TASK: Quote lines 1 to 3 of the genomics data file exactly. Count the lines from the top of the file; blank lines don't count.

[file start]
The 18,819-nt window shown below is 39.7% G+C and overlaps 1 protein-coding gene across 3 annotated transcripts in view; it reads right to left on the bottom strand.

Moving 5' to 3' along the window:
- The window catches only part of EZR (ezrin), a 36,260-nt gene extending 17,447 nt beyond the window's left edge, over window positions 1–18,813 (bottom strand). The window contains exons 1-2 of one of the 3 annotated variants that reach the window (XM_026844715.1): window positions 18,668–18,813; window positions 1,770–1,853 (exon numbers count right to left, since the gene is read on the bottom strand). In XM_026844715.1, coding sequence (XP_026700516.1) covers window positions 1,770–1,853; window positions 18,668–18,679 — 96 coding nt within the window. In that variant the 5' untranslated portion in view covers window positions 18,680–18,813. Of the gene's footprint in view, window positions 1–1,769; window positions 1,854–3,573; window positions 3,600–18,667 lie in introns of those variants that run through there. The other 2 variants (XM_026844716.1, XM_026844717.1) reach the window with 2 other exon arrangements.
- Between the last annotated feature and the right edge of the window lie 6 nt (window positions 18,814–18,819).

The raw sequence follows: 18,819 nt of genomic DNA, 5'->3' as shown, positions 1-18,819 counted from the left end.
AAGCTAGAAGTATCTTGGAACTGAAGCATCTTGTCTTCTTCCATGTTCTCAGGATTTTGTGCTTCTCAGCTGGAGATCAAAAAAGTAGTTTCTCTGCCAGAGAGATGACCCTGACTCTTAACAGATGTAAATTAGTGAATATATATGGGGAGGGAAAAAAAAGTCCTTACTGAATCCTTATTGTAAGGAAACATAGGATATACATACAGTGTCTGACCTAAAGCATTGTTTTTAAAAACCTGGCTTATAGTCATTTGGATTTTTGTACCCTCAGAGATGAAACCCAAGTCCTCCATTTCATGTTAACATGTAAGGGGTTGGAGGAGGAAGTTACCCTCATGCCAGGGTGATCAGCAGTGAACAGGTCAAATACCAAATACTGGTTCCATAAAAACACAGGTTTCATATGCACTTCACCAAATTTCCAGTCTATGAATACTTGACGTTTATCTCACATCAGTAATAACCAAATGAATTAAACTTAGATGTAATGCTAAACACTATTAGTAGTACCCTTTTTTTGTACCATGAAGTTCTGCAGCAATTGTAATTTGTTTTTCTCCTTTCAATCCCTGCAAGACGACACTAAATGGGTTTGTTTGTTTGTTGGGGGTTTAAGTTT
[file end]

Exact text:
The 18,819-nt window shown below is 39.7% G+C and overlaps 1 protein-coding gene across 3 annotated transcripts in view; it reads right to left on the bottom strand.

Moving 5' to 3' along the window:
- The window catches only part of EZR (ezrin), a 36,260-nt gene extending 17,447 nt beyond the window's left edge, over window positions 1–18,813 (bottom strand). The window contains exons 1-2 of one of the 3 annotated variants that reach the window (XM_026844715.1): window positions 18,668–18,813; window positions 1,770–1,853 (exon numbers count right to left, since the gene is read on the bottom strand). In XM_026844715.1, coding sequence (XP_026700516.1) covers window positions 1,770–1,853; window positions 18,668–18,679 — 96 coding nt within the window. In that variant the 5' untranslated portion in view covers window positions 18,680–18,813. Of the gene's footprint in view, window positions 1–1,769; window positions 1,854–3,573; window positions 3,600–18,667 lie in introns of those variants that run through there. The other 2 variants (XM_026844716.1, XM_026844717.1) reach the window with 2 other exon arrangements.